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7 Reasons Why I Think Steelers Will Beat Pats Next Time

The Steelers have been unable to beat New England in their last five outings. But there are plenty of good reasons why that streak could be broken next time around.

photo by pittsburgh steelers|karl roser

The ending was as agonizing as it’s ever been.

And given that the Patriots have now beaten the Steelers five times in a row and 12 times in the last 15 tries –– not to mention on three consecutive occasions in the AFC Championship Game –– the sense of inevitability regarding what would happen should these two teams get together again is as recognizable as a New England fog.

But all of that said, you still ought to be encouraged by Patriots 27, Steelers 24.

That’s not to suggest the Steelers would be the favorites should the two teams hook up again in late January in a battle for the AFC championship, or that the Steelers would win the game.

But based on what we saw on Sunday afternoon/evening at Heinz Field, the gap is closing.

photo by pittsburgh steelers|dave arrigo


And the elephant in the room ought to at least be a little uncomfortable if not downright claustrophobic.

Here’s why:

  • The Steelers played without Marcus Gilbert, Joe Haden, Vance McDonald and Ryan Shazier, among others. But there’s reason to believe Gilbert, Haden and McDonald all might be available the next time. The Patriots’ inactives included Marcus Cannon, Julian Edelman and Dont’a Hightower, and all three of those guys are on the reserve/injured list.
  • Martavis Bryant had his best game of the season in terms of making combative, clutch catches and JuJu Smith-Schuster proved the Patriots stage isn’t too big for him. You need complementary guys to beat New England even if you have Le’Veon Bell and Antonio Brown healthy, and the Steelers seemingly have them in Bell, Brown and McDonald.
  • Bell gained 118 of his 165 yards from scrimmage after Brown had been knocked out of the game three plays into the second quarter. Bell’s a matchup problem for New England, as he is for everyone else, regardless of what else the Steelers have to throw at the Pats.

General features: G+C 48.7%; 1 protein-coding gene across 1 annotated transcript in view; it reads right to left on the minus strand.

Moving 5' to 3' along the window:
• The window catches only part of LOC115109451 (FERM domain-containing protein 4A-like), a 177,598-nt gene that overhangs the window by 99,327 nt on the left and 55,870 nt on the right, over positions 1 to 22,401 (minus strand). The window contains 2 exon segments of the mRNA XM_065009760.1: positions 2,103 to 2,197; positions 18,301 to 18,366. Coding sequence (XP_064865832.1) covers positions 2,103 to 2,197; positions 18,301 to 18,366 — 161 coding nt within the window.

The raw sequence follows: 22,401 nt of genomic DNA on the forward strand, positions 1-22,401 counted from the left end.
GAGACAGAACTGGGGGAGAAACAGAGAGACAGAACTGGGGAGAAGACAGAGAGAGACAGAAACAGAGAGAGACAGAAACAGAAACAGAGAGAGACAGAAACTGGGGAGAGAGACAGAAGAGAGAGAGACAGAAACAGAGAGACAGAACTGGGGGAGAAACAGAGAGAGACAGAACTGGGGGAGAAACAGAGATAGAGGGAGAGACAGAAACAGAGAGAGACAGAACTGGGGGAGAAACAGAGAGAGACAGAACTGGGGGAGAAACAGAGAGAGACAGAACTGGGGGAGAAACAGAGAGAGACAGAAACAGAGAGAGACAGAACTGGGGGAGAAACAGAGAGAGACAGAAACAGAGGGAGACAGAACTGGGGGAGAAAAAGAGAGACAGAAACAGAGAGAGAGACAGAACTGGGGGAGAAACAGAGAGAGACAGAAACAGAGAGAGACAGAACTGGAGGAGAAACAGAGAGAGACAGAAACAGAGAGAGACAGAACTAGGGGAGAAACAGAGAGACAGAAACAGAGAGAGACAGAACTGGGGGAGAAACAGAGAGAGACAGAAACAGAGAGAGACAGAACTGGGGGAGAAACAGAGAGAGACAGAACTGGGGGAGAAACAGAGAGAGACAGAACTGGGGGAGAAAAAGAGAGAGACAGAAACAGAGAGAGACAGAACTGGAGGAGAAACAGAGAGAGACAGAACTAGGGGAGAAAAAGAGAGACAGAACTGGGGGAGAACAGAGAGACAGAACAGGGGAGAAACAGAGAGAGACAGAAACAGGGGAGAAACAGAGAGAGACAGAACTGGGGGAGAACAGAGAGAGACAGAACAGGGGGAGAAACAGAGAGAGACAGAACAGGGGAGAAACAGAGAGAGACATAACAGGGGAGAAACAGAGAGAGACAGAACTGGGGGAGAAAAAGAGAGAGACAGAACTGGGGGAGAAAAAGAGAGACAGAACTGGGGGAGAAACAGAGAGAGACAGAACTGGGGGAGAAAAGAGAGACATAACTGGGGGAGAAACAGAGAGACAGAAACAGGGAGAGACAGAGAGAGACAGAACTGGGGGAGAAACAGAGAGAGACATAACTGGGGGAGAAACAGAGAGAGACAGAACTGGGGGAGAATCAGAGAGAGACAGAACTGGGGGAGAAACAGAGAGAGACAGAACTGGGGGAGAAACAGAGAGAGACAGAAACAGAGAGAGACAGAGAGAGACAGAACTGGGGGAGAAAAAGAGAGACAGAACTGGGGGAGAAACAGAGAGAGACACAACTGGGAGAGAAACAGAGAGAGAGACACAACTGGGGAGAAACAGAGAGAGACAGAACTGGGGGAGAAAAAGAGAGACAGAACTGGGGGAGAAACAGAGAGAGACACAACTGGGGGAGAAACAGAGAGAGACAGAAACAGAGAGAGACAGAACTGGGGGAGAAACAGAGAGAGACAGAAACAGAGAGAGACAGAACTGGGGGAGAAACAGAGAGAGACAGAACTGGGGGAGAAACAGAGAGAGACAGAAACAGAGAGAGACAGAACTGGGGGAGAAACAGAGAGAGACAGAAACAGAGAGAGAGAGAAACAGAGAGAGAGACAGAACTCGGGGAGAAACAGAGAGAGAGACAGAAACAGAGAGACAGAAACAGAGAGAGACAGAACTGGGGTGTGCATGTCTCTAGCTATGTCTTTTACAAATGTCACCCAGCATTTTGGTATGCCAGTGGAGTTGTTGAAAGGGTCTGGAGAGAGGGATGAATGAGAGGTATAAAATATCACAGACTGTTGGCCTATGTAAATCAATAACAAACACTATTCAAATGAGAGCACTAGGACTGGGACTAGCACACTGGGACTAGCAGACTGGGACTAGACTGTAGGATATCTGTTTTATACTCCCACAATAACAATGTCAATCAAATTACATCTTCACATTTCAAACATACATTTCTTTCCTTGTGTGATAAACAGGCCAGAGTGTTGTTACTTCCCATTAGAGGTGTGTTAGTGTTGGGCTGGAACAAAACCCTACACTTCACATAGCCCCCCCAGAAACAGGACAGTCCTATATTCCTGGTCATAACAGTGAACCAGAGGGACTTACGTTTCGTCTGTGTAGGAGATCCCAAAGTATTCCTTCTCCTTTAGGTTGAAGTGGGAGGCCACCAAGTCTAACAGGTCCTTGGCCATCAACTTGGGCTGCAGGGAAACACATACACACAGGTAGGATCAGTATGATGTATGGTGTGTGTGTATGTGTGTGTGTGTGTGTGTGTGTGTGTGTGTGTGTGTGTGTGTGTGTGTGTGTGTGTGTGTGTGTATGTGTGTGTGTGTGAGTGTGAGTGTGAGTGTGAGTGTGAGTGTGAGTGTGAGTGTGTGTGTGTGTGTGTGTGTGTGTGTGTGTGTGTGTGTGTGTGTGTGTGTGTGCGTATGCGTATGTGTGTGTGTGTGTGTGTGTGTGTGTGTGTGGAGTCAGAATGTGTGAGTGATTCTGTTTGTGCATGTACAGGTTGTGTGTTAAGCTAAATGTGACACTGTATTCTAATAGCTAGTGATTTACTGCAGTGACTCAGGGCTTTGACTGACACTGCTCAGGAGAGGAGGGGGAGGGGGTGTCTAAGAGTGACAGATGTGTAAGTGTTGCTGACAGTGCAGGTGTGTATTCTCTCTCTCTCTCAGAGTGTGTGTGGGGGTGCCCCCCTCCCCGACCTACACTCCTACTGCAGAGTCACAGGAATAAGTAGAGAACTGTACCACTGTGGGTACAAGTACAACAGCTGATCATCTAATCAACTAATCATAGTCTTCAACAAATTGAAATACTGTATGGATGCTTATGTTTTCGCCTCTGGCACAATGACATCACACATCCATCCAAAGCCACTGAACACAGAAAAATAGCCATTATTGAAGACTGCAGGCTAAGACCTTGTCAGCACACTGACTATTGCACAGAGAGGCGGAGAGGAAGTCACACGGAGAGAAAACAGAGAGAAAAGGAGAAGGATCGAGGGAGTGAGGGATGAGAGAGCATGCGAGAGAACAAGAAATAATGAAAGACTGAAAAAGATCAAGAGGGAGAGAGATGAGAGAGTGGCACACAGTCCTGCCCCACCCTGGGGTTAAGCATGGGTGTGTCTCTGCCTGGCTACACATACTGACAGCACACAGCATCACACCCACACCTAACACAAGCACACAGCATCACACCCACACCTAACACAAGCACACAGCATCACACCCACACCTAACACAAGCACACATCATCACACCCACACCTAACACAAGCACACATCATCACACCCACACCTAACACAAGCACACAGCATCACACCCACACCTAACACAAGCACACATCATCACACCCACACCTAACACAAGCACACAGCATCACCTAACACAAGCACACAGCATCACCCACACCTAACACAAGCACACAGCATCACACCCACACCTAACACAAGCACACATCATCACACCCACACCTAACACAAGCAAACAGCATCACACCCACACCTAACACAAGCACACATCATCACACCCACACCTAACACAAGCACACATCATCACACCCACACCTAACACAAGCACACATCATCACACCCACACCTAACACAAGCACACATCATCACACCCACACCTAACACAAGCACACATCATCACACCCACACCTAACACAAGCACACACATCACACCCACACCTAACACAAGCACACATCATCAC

• They rushed four, for the most part, as the Steelers are maniacally committed to doing, and they made Tom Brady uncomfortable, even intercepted him once. That said, they were ultimately unable to prevent the five-play, 77-yard drive late that ultimately won the game, mostly because the Steelers remain unable to cover Rob Gronkowski. But this was still a quantum leap from how the Steelers had defended against Brady in last season’s AFC Championship Game.
  • They’re figuring out how to play without Shazier, especially as it relates to stopping the run when there are at least five defensive backs on the field (the game-winning touchdown run notwithstanding). That was never going to be a standard next-man-up progression given all Shazier meant to the Steelers’ defense. And it might yet prove to be a deal-breaker as far as the Super Bowl is concerned. But the Steelers are at least coming to grips with not having Shazier the rest of the way, and they still have two regular-season weeks to continue to tinker with possible alternatives in games they should win easily (at Houston, Cleveland) even without Shazier.
  • They’ve stared into the elephant’s eyes and lived to tell about it. No, they didn’t win the game. But the suspicion in the immediate aftermath was the way Patriots 27, Steelers 24 played out, especially the way it ended only served to strengthen the Steelers’ resolve. The Steelers respect the Patriots, but they aren’t overly impressed.

And, last but not least:

  • Ben Roethlisberger can make that throw to Eli Rogers with the game on the line. Roethlisberger didn’t this time. That doesn’t mean he won’t the next time.

Roethlisberger knows it.

So, presumably, does New England. 

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